I am an art teacher at an elementary school. I have three 4th grade classes that are usually difficult to manage. I have recently asked a guest artist to come and do a Jackson Pollock lesson with them. She is supplying all the paint and canvases for this lesson, except one. I also have one very large (6 X 8) canvas that only one class will get to paint. The other two classes will have to work on smaller individual canvases. This lesson requires the students to be on their best behavior and be good listeners as we will be “splatter” painting. I told the classes they could “earn” the big canvas.  I said that the class with the … >>>


Limited versus Unlimited Choices

Offering youngsters choices is a key part of Parenting Without Stress. The choices parents offer can be either “limited” or “unlimited.”

Limited choices allow the child to select from a restricted number of options offered by the parent, whereas in unlimited choices, the child is encouraged to come up with an option of his or her own. Generally, the younger the child, the more limited the choices. For example, “Do you want cereal or an egg for breakfast?” would be a limited choice, while “What do you want for breakfast?” would be unlimited and more appropriate as children mature. However, if the response to an unlimited question is not practical, the choices can again be limited.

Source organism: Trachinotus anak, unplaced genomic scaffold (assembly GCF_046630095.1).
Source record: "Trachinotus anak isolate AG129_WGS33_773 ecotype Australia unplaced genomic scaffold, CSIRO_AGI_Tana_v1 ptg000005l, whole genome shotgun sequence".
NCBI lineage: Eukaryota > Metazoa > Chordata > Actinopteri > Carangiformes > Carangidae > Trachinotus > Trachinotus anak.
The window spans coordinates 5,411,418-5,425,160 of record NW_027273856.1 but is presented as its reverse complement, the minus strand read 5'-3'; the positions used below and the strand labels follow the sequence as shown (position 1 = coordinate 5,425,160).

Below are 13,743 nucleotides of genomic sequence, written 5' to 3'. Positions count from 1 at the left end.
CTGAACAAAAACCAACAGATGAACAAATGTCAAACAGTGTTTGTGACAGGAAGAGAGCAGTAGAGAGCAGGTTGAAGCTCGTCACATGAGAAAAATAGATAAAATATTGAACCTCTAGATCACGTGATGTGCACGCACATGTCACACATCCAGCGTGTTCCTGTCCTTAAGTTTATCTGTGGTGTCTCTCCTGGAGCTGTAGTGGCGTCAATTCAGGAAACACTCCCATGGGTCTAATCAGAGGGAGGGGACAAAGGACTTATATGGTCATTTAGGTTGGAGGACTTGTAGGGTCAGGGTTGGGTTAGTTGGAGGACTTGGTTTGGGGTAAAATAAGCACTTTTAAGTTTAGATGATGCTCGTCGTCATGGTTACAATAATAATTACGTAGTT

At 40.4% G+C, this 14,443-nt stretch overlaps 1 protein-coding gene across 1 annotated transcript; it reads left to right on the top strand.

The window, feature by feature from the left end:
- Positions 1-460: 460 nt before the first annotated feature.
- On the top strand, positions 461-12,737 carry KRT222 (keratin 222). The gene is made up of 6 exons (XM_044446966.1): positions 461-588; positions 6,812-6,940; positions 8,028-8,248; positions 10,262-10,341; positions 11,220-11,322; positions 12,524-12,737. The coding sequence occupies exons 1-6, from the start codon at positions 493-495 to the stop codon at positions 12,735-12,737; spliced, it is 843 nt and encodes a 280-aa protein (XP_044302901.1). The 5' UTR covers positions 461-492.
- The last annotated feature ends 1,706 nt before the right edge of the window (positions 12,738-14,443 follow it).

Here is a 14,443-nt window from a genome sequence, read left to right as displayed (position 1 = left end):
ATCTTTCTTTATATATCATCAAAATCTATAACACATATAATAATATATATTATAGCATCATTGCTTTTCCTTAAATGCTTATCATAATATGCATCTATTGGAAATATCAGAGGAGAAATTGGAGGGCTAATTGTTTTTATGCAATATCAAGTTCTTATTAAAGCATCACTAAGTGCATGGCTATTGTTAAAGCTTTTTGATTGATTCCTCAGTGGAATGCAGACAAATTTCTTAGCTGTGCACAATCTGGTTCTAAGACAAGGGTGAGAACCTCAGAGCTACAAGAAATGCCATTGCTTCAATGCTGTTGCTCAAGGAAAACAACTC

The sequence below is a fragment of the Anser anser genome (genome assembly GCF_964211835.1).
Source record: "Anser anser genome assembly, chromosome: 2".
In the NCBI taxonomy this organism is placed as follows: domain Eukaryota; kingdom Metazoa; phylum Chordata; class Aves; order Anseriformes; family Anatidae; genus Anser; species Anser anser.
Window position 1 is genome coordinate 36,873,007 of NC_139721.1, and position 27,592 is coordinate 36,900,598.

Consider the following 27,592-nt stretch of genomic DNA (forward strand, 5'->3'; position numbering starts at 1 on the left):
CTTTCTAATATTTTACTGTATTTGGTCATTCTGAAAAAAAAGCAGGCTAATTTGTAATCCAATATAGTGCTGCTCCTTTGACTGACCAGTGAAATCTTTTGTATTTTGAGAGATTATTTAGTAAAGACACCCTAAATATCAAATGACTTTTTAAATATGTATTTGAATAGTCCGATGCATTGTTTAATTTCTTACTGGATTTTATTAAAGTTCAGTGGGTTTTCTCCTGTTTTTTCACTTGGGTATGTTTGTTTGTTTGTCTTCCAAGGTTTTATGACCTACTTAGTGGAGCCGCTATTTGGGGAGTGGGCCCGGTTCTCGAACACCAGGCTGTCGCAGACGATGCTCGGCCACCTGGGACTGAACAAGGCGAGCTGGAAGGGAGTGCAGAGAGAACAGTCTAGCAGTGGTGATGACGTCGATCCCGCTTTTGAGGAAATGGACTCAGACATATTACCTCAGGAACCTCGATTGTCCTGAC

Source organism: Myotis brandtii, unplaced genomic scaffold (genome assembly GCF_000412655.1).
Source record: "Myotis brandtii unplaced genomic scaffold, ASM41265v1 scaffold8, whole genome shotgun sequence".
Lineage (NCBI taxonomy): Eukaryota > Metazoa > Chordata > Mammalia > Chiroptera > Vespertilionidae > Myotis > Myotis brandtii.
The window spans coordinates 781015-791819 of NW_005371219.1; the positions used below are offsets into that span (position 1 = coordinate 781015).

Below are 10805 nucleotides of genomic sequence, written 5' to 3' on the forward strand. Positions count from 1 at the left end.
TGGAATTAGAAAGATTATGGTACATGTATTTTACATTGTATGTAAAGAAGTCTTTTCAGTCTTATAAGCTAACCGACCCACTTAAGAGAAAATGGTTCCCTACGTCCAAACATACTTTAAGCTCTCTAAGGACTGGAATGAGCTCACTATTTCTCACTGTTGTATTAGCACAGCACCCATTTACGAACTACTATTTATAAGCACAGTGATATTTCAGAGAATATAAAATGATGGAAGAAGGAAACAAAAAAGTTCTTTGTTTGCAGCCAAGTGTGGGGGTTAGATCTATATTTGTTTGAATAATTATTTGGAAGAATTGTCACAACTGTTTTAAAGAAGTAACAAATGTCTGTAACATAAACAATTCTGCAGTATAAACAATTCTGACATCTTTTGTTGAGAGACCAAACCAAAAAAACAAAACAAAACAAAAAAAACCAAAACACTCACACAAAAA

In situations when … >>>


Focus on the Important

When it comes to parenting, it’s important to choose your battles. While clashes may be unavoidable, it is not necessary to get pulled into every skirmish or make a bid deal about everything the child does. An effective strategy here is to ponder the answer to the question, “Will this matter a week from now?”